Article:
Cycling Day 48: Seville To El Portil (Near Huelva)

It was a slightly delayed start to day 48 as I spent a little time cycling around the streets of Seville. Like many towns and cities in Andalusia, cobbles seem to be everywhere and I have spent a significant amount of time over the last few days teetering on the edge of narrow pavements just to avoid the grief of having to travel along streets that were clearly designed pre-bicycle and which now persist because they are unarguably very pretty. Some of e pictures that I took on my city tour are below. Of particular interest was the tobacco factory which is (or at least was – I forget what the guide book says) the second largest building in Spain. It’s now part of the university but to have such a grand, ornate building as your tobacco factory shows just how important the commodity had become, and how rich it had made those who were involved in the trade.
It was another tangle with the autovia network before I could say that I had escaped Seville and when I had moved over to the western banks of the Rio Guadaira I was in for a stiff climb along a feeder road before I could rejoin the normal regional road heading for Huelva and the coast. There were a couple of oddities along the way. Firstly, to the west of a town called Olivares I noticed some tall towers in the distance. Just to the right of the top of the towers was a concentration of bright light. As I approached it became evident that this was some kind of solar power generation farm. I wasn’t able to see the array of mirrors that was reflecting the rays of sunlight to the top of the towers but it was without doubt an impressive and unusual sight. The second curious sight was a large bull towering above me next to the road and only a short distance from the solar power towers. Made from metal I am told (via Twitter) that these bulls were once part of an advertising campaign by a company called Osborne and they are now listed monuments. It was an interesting contrast to see within the same view the industrial past and cutting edge futures of the Spanish economy.
Once I had joined the main A472 which would eventually lead me to Huelva, things became a little less interesting I’m afraid and I settled into once long grind of a cycle. The town of La Palma de Condado was my only real amusement of that part of the day; I deviated slightly from the road to cycle through the town centre (cobbled of course) to discover the most beautiful square with a pristine white church with blue decoration the main focus and the square itself dotted with palm trees. Against the deep blue of the sky it was a very attractive place to sit for a few moments and relax. It was of course deserted as it was early afternoon. Even the bar had shut so I was left to my own devices to sit and stare.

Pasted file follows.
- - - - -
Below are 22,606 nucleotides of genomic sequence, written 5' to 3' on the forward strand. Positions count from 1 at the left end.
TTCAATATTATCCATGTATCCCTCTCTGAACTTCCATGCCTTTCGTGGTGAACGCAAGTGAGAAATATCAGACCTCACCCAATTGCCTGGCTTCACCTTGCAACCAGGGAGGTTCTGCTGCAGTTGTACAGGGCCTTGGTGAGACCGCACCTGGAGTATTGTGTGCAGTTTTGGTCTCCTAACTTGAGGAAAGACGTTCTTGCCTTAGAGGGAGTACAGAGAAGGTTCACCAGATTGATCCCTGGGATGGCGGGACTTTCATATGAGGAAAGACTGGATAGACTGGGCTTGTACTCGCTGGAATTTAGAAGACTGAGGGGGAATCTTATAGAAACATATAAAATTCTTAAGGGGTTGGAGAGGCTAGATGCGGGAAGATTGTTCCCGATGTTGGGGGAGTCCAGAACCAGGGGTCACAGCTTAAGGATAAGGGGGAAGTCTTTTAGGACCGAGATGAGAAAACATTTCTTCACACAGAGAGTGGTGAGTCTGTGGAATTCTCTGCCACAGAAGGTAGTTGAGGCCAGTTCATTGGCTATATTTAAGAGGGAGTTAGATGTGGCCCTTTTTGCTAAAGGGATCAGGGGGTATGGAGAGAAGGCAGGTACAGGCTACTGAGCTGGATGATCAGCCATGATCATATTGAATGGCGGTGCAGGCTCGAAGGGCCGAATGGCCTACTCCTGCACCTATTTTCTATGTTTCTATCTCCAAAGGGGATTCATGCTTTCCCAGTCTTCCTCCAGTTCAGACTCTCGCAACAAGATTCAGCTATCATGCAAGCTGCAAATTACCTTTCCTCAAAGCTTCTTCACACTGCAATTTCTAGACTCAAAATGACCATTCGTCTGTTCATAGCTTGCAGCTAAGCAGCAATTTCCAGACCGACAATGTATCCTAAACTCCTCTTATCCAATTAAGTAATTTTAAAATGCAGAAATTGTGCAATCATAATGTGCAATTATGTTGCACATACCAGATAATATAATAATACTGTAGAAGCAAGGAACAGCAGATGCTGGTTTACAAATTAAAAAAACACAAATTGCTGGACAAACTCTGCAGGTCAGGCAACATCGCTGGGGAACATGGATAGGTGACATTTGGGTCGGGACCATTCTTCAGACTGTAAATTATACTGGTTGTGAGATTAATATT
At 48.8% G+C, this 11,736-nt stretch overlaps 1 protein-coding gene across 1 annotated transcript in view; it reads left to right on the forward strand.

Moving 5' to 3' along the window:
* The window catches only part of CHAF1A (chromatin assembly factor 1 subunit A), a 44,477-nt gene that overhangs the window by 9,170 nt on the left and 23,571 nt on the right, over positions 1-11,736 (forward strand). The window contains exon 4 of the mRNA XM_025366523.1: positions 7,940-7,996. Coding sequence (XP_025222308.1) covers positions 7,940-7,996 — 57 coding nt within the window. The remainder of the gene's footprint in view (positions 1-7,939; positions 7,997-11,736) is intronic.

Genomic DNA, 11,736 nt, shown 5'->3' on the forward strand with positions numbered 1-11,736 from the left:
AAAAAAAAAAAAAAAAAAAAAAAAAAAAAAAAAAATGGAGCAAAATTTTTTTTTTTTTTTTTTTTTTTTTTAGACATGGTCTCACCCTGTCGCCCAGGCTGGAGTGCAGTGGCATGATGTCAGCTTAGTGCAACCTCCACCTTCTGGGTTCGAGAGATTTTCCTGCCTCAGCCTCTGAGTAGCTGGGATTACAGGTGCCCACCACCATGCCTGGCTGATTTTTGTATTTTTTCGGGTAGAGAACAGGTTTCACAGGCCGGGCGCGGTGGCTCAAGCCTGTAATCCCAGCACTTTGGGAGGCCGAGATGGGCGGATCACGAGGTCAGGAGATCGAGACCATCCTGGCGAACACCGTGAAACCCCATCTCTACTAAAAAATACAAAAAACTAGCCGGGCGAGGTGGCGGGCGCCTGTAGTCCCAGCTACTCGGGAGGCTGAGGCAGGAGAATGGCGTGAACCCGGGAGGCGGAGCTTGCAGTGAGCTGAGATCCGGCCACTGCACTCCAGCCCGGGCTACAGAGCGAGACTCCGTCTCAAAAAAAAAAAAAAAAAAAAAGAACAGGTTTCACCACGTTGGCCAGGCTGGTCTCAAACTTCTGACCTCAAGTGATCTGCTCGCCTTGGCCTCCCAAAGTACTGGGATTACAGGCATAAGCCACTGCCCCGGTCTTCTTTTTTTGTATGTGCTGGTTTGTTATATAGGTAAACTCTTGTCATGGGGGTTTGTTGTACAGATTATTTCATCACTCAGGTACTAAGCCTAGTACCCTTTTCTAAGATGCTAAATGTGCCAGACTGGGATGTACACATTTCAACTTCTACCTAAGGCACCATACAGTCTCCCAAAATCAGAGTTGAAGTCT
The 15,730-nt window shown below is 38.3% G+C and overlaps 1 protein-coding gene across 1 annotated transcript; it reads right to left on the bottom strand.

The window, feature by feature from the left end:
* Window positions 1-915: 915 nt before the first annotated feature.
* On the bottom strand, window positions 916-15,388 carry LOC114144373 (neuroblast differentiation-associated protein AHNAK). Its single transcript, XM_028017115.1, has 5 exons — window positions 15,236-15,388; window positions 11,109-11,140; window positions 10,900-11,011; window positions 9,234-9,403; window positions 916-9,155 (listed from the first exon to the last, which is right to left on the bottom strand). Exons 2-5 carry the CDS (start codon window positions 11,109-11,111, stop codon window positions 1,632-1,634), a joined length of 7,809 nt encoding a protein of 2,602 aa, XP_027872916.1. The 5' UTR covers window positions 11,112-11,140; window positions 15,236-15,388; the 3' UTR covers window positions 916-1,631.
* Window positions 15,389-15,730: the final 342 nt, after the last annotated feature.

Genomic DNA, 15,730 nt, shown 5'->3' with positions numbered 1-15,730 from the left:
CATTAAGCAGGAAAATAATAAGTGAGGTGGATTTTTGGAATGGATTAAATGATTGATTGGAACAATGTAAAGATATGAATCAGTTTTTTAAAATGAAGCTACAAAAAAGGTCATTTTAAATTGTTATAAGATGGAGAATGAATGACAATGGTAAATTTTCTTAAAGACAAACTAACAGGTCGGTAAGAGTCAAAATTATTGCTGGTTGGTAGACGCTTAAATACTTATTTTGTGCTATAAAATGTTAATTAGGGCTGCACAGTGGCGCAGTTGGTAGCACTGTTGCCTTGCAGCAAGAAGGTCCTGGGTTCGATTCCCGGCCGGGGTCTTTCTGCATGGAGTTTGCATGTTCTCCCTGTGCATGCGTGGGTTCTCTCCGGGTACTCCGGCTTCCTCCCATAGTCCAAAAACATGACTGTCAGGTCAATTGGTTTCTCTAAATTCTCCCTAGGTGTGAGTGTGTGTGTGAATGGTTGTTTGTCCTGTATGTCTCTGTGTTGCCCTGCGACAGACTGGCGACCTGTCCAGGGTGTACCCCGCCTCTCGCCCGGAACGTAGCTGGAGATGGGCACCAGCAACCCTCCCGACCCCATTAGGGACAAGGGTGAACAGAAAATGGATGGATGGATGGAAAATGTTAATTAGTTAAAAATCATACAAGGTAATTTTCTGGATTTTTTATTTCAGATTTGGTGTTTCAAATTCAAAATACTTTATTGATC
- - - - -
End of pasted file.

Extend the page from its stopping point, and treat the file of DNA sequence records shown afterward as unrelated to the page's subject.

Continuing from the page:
Shortly after La Palma, as I was approaching the town of Niebla, a familiar face appeared in front of me. It was my cousin Richard who had just passed me on the road. After having met up on day 46, we had gone our separate ways on day 47 but had agreed to share a campsite on day 48. He agreed to drive ahead and find a suitable place. He did and texted me the details of a site near El Portil on the coast just south of Huelva.
The cycle after Niebla become hellish as the wind picked up and I was in a steady war of attrition against the force of nature that I, like most cyclists detest. The problem is that the wind will no doubt be a constant over the next two days in the lead up to the finish at Cape St. Vincent so it’s a case of grinning and bearing it. That won’t stop me moaning about it however as those who follow me on Twitter will no doubt discover.
Huelva was modern and horrid. It welcomed me with a smelly industrial plant processing wood and then was just a series of block after block after block of dull apartments. I crossed the river estuary via a very long bridge which at least had a segregated bike path. This path continued through a pretty pine forest all the way along the side of the cycling-prohibited A497 to the campsite, Playa da Botta. If the road had disappeared this very last part of the cycle would have been a delight. As it was it was simply a nice way to end the day.

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One Comment Add yours

  1. John Bryson says:

    Osborne make coñac, not one of my favourites. I prefer Carlos I which is served with a ceremony similar to that of Japanese tea. Worth trying a café cortado and a Carlos Primero in one of the cafes around the Plaza in Ayamonte or Villa Real de Santo Antonio. VRdSA is wonderful. It was rebuilt on a grid pattern after the Lisbon earthquake and tsunami.

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